Psyllium Improves Blood Sugar Control

Healthnotes Newswire (April 13, 2006)—Taking 10 grams of psyllium each day may help improve blood sugar control and improve blood lipid levels in people with type 2 diabetes, reports the Journal of Ethnopharmacology (2005;102:202–7).

Diabetes is a disorder of blood sugar regulation that affects almost 7% of the US population. People with type 2 diabetes are unable to respond appropriately to insulin—the hormone secreted by the pancreas that helps cells utilize glucose, or blood sugar. Blood sugar levels that are elevated for extended periods can damage the heart, blood vessels, kidneys, and eyes. Fortunately, lifestyle modifications that include regular physical exercise and eating a nutritious diet may help manage the disease.

Psyllium seeds are high in fiber and mucilage—properties that make it useful for treating constipation. A native plant of Iran, psyllium has also been used historically for its antidiabetic effects. Previous studies have shown that psyllium can lower blood sugar levels, as well as levels of total and LDL cholesterol in men with type 2 diabetes.

The new trial evaluated the effects of psyllium on blood lipids and indexes of blood sugar control in 36 diabetic men and women between the ages of 35 and 70. During the eight-week study, the people received either 5.1 grams of psyllium two times per day or placebo.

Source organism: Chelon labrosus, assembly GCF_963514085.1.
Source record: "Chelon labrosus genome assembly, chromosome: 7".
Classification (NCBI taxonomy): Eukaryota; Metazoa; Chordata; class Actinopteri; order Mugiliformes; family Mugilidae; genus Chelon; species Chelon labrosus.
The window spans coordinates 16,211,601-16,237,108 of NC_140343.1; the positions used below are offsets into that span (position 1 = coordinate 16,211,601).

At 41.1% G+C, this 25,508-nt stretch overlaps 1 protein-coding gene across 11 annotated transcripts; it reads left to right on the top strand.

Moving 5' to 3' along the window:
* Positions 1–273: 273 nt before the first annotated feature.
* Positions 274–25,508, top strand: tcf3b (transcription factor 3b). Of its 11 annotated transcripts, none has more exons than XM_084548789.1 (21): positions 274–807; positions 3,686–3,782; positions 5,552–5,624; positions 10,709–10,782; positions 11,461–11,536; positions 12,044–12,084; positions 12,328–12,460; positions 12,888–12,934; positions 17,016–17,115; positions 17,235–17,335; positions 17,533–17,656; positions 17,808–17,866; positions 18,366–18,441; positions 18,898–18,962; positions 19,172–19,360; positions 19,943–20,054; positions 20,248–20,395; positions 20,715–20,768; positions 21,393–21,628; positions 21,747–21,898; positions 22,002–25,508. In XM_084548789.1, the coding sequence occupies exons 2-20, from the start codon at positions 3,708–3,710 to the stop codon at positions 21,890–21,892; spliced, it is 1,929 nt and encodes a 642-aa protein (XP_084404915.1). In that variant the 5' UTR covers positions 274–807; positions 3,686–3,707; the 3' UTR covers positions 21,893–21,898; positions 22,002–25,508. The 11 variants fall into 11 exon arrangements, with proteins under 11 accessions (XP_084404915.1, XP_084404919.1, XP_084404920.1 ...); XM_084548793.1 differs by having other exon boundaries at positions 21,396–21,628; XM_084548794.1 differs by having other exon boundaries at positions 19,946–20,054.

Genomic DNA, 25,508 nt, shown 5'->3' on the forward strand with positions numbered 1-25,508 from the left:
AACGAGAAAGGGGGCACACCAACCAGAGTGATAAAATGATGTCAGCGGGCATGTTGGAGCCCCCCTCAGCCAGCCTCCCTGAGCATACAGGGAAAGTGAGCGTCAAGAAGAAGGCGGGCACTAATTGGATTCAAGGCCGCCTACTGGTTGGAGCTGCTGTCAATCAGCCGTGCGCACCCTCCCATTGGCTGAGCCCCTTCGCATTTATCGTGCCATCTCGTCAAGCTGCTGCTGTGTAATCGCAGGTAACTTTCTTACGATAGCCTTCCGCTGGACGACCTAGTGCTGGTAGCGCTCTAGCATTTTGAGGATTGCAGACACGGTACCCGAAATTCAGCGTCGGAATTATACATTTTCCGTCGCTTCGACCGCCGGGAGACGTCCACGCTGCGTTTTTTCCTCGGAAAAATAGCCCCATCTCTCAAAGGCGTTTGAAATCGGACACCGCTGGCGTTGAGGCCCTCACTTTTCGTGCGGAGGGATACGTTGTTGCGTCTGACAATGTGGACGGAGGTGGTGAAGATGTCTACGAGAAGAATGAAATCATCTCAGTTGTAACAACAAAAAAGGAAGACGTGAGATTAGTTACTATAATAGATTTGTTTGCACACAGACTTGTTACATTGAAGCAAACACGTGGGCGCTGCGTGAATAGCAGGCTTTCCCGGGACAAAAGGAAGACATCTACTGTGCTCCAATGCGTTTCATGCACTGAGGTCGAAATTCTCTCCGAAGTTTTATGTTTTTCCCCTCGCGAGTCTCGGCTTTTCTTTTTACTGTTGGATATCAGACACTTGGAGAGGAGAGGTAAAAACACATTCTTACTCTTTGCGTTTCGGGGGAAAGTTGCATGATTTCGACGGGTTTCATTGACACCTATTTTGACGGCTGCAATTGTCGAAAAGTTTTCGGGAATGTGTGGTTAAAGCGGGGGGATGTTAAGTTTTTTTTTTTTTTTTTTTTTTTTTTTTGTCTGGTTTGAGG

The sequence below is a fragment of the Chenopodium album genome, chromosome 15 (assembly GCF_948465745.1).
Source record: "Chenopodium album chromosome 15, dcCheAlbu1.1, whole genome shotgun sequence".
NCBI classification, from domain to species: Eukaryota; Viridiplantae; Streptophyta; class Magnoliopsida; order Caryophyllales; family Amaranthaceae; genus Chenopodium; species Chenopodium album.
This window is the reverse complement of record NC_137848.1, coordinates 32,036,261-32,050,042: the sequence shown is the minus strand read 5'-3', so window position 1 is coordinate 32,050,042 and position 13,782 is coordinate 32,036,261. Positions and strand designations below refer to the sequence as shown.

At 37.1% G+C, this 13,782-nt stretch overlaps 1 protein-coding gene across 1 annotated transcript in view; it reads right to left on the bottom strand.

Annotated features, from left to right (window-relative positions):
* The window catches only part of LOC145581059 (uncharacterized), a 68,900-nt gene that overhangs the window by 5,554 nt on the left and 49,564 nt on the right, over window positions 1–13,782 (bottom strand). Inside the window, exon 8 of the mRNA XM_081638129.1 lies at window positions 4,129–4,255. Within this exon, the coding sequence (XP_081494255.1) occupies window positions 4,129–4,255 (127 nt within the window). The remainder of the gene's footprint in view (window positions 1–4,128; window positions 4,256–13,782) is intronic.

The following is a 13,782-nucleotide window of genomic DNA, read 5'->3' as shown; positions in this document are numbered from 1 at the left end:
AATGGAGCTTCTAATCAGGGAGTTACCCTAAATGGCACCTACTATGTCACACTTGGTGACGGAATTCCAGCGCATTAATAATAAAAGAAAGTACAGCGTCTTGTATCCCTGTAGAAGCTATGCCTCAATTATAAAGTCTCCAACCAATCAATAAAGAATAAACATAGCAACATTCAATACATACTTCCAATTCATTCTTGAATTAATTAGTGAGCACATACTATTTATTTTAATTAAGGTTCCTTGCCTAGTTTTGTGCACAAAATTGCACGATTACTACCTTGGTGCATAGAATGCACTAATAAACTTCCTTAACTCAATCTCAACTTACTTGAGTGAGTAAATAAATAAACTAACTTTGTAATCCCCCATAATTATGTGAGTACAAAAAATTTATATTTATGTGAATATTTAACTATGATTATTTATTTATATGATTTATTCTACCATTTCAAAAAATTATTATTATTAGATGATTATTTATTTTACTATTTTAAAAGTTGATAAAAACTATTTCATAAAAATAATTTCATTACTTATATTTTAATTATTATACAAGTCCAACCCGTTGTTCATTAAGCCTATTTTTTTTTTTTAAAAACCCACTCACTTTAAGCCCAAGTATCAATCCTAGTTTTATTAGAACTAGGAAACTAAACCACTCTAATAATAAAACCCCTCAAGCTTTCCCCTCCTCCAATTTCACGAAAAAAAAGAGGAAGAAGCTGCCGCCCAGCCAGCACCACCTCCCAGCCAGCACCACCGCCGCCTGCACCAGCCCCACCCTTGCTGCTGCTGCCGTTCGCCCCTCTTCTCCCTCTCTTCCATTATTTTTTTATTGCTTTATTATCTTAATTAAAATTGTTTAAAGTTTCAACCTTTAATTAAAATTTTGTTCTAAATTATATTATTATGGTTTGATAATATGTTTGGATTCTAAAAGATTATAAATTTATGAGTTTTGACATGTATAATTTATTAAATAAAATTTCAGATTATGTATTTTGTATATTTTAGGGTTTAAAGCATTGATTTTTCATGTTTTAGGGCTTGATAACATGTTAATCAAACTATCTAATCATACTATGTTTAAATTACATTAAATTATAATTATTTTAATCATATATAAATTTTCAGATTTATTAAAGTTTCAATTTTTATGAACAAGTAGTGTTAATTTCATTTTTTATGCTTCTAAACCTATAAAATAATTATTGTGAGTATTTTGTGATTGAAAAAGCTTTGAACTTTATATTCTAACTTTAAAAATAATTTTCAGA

Compared with the placebo group, those in the psyllium group had significantly lower levels of blood sugar and hemoglobin A1c, significantly higher HDL levels, and a significantly lower ratio of LDL to HDL cholesterol, suggesting a heart-protective effect of psyllium. Levels of total and LDL cholesterol, triglycerides, and insulin were not significantly different between the groups. It’s interesting to note that psyllium decreased stomach upset associated with the antidiabetic drug metformin (Glucophage).

These results suggest that supplementing with psyllium may be a safe and easy way to help improve blood sugar control while potentially lowering the risk of heart disease in type 2 diabetics.

Kimberly Beauchamp, ND, earned her bachelor’s degree from the University of Rhode Island and her Doctorate of Naturopathic Medicine from Bastyr University in Kenmore, WA. She cofounded South County Naturopaths in Wakefield, RI. Dr. Beauchamp practices as a birth doula and lectures on topics including whole-foods nutrition, detoxification, and women’s health.

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